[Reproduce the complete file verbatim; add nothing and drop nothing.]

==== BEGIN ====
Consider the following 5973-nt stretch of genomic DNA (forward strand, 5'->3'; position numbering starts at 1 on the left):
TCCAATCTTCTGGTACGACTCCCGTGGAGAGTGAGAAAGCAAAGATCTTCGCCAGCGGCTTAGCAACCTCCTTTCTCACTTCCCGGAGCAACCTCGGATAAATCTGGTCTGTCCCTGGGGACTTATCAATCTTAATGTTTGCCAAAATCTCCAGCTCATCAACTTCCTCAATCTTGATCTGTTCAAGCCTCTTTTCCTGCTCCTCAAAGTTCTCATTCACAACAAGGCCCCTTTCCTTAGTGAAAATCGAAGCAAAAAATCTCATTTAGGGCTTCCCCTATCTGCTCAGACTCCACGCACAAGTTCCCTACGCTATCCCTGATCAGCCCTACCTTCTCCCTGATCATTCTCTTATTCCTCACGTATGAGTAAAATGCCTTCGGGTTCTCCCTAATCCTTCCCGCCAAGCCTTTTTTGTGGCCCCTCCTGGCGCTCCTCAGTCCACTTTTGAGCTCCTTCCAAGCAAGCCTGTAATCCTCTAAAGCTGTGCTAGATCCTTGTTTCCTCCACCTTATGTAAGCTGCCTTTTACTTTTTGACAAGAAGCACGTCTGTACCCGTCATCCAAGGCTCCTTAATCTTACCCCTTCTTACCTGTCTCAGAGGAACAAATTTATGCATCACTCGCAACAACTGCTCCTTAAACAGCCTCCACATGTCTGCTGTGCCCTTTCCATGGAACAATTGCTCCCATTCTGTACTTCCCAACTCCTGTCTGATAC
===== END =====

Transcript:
Consider the following 5973-nt stretch of genomic DNA (forward strand, 5'->3'; position numbering starts at 1 on the left):
TCCAATCTTCTGGTACGACTCCCGTGGAGAGTGAGAAAGCAAAGATCTTCGCCAGCGGCTTAGCAACCTCCTTTCTCACTTCCCGGAGCAACCTCGGATAAATCTGGTCTGTCCCTGGGGACTTATCAATCTTAATGTTTGCCAAAATCTCCAGCTCATCAACTTCCTCAATCTTGATCTGTTCAAGCCTCTTTTCCTGCTCCTCAAAGTTCTCATTCACAACAAGGCCCCTTTCCTTAGTGAAAATCGAAGCAAAAAATCTCATTTAGGGCTTCCCCTATCTGCTCAGACTCCACGCACAAGTTCCCTACGCTATCCCTGATCAGCCCTACCTTCTCCCTGATCATTCTCTTATTCCTCACGTATGAGTAAAATGCCTTCGGGTTCTCCCTAATCCTTCCCGCCAAGCCTTTTTTGTGGCCCCTCCTGGCGCTCCTCAGTCCACTTTTGAGCTCCTTCCAAGCAAGCCTGTAATCCTCTAAAGCTGTGCTAGATCCTTGTTTCCTCCACCTTATGTAAGCTGCCTTTTACTTTTTGACAAGAAGCACGTCTGTACCCGTCATCCAAGGCTCCTTAATCTTACCCCTTCTTACCTGTCTCAGAGGAACAAATTTATGCATCACTCGCAACAACTGCTCCTTAAACAGCCTCCACATGTCTGCTGTGCCCTTTCCATGGAACAATTGCTCCCATTCTGTACTTCCCAACTCCTGTCTGATAC